Ghana’s government on Friday sought to reassure the public that two former Guantanamo prisoners living in the West African nation remained under supervision, a day after a court ruled their arrival was unconstitutional without parliament’s approval.
Ghana’s Information Ministry said the government will comply with the Supreme Court ruling and seek approval for the Yemeni men’s continued stay. Parliament has three months to act.
The men “have been comporting themselves well since their arrival in Ghana,” the ministry said in a statement.
Mahmud Umar Muhammad Bin Atef and Khalid Muhammad Salih Al-Dhuby were held at the U.S. base in Guantanamo Bay, Cuba, as enemy combatants, accused of training with al-Qaida and fighting with the Taliban. They had been cleared for release in 2009, but the United States won’t send Guantanamo prisoners to Yemen because of instability there and officials had to find another country to accept them.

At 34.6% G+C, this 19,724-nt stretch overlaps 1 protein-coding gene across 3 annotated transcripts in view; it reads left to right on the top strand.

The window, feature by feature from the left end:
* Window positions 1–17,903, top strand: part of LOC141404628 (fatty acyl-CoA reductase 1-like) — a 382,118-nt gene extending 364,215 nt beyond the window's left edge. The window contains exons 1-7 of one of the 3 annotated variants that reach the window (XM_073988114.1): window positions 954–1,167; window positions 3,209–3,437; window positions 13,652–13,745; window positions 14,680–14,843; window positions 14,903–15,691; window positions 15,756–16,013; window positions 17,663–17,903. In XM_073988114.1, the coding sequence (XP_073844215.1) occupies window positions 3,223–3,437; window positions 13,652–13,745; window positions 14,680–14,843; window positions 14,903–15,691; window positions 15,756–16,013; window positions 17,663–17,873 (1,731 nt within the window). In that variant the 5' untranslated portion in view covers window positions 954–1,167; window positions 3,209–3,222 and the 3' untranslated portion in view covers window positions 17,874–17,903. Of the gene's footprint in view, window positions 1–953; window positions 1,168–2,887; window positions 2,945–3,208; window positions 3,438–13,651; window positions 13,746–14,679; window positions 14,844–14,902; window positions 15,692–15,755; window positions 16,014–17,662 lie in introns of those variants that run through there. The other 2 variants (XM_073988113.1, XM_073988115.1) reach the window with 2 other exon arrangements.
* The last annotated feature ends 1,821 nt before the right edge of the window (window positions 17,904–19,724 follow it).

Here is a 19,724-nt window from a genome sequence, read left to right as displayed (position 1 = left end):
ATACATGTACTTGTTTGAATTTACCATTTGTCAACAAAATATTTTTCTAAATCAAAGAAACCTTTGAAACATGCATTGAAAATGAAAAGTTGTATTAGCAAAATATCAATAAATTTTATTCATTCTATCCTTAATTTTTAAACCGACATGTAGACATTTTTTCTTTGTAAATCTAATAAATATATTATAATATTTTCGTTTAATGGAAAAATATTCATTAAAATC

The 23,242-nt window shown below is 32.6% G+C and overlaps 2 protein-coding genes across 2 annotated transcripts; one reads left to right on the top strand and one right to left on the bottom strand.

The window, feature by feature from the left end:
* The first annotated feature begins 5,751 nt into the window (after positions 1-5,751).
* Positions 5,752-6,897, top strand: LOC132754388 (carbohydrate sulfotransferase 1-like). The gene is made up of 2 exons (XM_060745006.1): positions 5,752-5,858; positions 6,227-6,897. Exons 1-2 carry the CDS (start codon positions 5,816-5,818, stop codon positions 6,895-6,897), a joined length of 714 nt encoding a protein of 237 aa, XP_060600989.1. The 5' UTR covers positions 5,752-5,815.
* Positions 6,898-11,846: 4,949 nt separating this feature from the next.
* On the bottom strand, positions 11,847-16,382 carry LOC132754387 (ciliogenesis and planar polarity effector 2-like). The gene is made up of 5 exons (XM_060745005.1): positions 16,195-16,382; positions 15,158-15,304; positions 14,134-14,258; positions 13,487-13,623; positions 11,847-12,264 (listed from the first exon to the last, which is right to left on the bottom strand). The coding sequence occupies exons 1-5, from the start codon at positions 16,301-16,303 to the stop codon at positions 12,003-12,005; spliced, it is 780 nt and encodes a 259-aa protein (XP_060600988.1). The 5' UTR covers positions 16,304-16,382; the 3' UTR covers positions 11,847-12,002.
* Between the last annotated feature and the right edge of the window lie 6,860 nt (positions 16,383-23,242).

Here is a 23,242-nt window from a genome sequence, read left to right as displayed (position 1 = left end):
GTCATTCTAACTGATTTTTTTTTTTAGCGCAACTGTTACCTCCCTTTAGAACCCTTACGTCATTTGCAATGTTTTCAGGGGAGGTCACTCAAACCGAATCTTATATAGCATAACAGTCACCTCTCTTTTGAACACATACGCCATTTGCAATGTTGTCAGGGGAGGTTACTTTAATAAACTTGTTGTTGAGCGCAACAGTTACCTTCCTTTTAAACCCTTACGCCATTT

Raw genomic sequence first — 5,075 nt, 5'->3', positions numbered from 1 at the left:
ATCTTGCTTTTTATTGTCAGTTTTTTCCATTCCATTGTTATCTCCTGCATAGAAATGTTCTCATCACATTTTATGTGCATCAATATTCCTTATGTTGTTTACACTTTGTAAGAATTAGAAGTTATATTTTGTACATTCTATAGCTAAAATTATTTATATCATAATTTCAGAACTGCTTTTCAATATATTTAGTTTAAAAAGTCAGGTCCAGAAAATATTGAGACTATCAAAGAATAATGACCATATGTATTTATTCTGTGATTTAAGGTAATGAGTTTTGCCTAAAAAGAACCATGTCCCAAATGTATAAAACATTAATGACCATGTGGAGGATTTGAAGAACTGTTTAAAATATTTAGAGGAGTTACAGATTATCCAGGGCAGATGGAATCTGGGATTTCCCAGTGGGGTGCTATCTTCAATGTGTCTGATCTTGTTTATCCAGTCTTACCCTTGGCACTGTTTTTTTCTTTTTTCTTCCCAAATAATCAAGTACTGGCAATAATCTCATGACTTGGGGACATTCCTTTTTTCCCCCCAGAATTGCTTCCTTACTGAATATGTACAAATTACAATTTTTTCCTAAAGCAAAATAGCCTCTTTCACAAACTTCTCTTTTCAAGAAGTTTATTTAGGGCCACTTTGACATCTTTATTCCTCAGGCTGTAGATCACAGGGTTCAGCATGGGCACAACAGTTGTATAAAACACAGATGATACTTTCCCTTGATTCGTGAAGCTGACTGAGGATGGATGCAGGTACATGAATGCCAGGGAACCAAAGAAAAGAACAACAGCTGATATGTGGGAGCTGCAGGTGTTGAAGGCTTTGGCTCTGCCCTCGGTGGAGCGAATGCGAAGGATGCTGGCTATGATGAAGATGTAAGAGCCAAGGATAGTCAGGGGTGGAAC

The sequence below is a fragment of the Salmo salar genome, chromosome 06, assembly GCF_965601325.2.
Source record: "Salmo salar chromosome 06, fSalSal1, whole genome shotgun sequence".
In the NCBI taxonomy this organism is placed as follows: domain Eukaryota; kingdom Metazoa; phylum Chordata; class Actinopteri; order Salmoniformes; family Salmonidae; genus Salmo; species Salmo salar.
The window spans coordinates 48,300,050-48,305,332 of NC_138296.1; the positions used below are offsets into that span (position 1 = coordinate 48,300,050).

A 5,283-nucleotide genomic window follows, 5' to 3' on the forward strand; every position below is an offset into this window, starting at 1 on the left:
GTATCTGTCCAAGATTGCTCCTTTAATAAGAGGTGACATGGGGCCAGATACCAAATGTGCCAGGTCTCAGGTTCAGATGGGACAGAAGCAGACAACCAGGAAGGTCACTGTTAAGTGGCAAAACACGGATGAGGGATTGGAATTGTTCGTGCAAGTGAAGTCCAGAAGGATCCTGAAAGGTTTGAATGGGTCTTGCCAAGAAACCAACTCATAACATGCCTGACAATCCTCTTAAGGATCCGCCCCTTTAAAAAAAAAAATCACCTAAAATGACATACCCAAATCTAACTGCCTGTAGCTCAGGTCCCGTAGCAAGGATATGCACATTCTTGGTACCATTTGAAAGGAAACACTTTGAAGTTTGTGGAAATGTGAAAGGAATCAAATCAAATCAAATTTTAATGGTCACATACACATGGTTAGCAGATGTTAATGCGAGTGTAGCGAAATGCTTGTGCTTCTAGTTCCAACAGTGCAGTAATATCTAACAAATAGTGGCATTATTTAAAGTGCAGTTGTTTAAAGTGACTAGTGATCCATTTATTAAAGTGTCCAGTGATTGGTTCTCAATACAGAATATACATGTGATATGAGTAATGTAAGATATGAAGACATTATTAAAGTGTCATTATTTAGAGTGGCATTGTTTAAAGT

Former Ghana President John Dramani Mahama has said the two Yemenis were taken in by his country in January 2016 after a direct request by the U.S. and did not pose a security threat.
Several religious and civil society groups in Ghana protested Mahama’s decision at the time. This week’s ruling came after two citizens sued Ghana’s attorney general and interior minister, accusing the government of illegally bringing in the two former detainees
At least four other former Guantanamo prisoners have been resettled to sub-Saharan Africa: two to Cape Verde and two to Senegal. Three Mauritanians have been repatriated.
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